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Asian Flowers, Asian Male Wedding Veil ‘Sehra’ & Flower Garlands for Asian Wedding

Posted By on December 15, 2015

As much as I aim to be most well informed & connected florist when it comes to floristry trends, artistic design and floral definitions , jargon, the facts.  When we come to flowers in religion I find the protocol much more complicated. They have just got to be right!  For instance asian wedding flowers.

sehra

A Sehra is a head dress worn by the groom during Bangladeshi, Indian and Pakistani weddings. Flowerworks recently designed & created a wedding veil of flowers that practically covered the face of the groom.

asian wedding flowers

The actual religious marriage ceremony differs in each religion, for instance among many Sikhs, the weddings are conducted in Punjabi, for many Hindus the ceremony is conducted in ancient sanskrit and for traditional ceremonies for Muslims in Arabic, with different religions however there are similarities in ritual, flowers, song, dance, food, and dress.

sehrabandi

The Punjabi wedding has many rituals and ceremonies that have evolved since traditional times, including traditional Punjabi dances.  At Flowers Uxbridge we have supplied wedding garlands and beautiful wedding flowers for the asian community since 1999.  The north and west London community since 1975.  The wedding ceremony flowers in the images on this posting have scented blooms, including pipped and threaded  hyacinth heads and fragrant ‘paper whites’ narcissi flowers.

fresh flower tassle

Veiled groom

In North India the groom’s face is kept hidden before the wedding behind a floral veil, called sehra, which is tied to the turban. The veil is believed to protect him from the evil eye. At some point before the ceremony, someone from the bride’s family lifts the veil briefly to ensure that the groom is the chosen one and not an impostor!

– See more at: http://www.confetti.co.uk/wedding-ceremonies/10-interesting-facts-you-didnt-know-about-indian-weddings/#sthash.c0PPDZUe.dpuf

Veiled groom

In North India the groom’s face is kept hidden before the wedding behind a floral veil, called sehra, which is tied to the turban. The veil is believed to protect him from the evil eye. At some point before the ceremony, someone from the bride’s family lifts the veil briefly to ensure that the groom is the chosen one and not an impostor!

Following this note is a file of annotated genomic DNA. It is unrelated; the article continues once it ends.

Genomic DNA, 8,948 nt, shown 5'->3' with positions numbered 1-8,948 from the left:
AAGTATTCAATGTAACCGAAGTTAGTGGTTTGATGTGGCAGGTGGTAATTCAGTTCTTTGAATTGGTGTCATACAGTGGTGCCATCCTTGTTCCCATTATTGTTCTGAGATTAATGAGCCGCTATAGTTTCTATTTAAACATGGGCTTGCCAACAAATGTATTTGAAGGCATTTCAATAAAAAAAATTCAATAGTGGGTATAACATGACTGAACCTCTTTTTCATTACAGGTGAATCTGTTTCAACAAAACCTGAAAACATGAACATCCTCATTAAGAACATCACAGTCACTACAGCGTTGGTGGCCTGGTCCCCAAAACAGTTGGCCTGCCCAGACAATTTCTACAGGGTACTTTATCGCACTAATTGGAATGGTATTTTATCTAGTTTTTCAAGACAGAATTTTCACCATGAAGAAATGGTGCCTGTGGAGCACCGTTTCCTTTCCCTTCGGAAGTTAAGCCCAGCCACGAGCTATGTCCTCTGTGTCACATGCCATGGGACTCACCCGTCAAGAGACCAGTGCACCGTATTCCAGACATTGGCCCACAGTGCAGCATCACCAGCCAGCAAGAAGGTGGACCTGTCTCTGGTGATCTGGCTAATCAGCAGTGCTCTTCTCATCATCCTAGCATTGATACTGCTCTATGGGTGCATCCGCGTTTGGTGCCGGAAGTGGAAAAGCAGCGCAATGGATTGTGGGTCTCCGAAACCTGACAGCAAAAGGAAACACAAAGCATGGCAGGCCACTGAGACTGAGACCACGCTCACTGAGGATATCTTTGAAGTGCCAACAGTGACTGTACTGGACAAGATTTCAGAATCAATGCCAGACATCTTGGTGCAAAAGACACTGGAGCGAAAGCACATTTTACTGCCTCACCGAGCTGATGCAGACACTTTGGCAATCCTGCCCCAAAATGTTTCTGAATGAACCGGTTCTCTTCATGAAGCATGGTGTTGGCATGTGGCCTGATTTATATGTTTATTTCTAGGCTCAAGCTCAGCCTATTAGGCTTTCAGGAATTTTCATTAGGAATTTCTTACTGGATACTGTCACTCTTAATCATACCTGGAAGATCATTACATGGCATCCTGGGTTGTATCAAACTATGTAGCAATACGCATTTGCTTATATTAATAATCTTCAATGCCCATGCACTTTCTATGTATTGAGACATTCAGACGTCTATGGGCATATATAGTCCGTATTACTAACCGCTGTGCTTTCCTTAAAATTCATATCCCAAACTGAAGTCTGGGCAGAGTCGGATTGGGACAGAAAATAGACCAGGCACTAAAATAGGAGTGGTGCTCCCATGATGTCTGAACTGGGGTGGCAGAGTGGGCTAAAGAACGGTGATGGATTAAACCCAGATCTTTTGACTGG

– See more at: http://www.confetti.co.uk/wedding-ceremonies/10-interesting-facts-you-didnt-know-about-indian-weddings/#sthash.c0PPDZUe.dpuf

In India the groom’s face is kept hidden before the wedding behind a floral veil, called a sehra, which is often tied to the turban. The veil is believed to protect him from the evil eye.  At some point before the ceremony, someone from the bride’s family lifts the veil briefly to make sure that the groom is the chosen one and not an impostor!  Apparently a switch is actually possible! Criss Cross.

– See more at: http://www.confetti.co.uk/wedding-ceremonies/10-interesting-facts-you-didnt-know-about-indian-weddings/#sthash.c0PPDZUe.dpuf

indian wedding garland

An Indian bride applies henna or mehndi to her hands and feet before the wedding. The belief is that the deeper the final colour the more she will be loved by her husband or some say, her mother‐in‐law. She is also forbidden from doing any housework as long as the colour of the bridal mehndi remains on her hands, making the longevity of the henna all the more desirable! – See more at: http://www.confetti.co.uk/wedding-ceremonies/10-interesting-facts-you-didnt-know-about-indian-weddings/#sthash.Pj9n9n6x.dpuf
An Indian bride applies henna or mehndi to her hands and feet before the wedding. The belief is that the deeper the final colour the more she will be loved by her husband or some say, her mother‐in‐law. She is also forbidden from doing any housework as long as the colour of the bridal mehndi remains on her hands, making the longevity of the henna all the more desirable! – See more at: http://www.confetti.co.uk/wedding-ceremonies/10-interesting-facts-you-didnt-know-about-indian-weddings/#sthash.Pj9n9n6x.dpuf

Veiled groom

In North India the groom’s face is kept hidden before the wedding behind a floral veil, called sehra, which is tied to the turban. The veil is believed to protect him from the evil eye. At some point before the ceremony, someone from the bride’s family lifts the veil briefly to ensure that the groom is the chosen one and not an impostor!

– See more at: http://www.confetti.co.uk/wedding-ceremonies/10-interesting-facts-you-didnt-know-about-indian-weddings/#sthash.c0PPDZUe.dpuf

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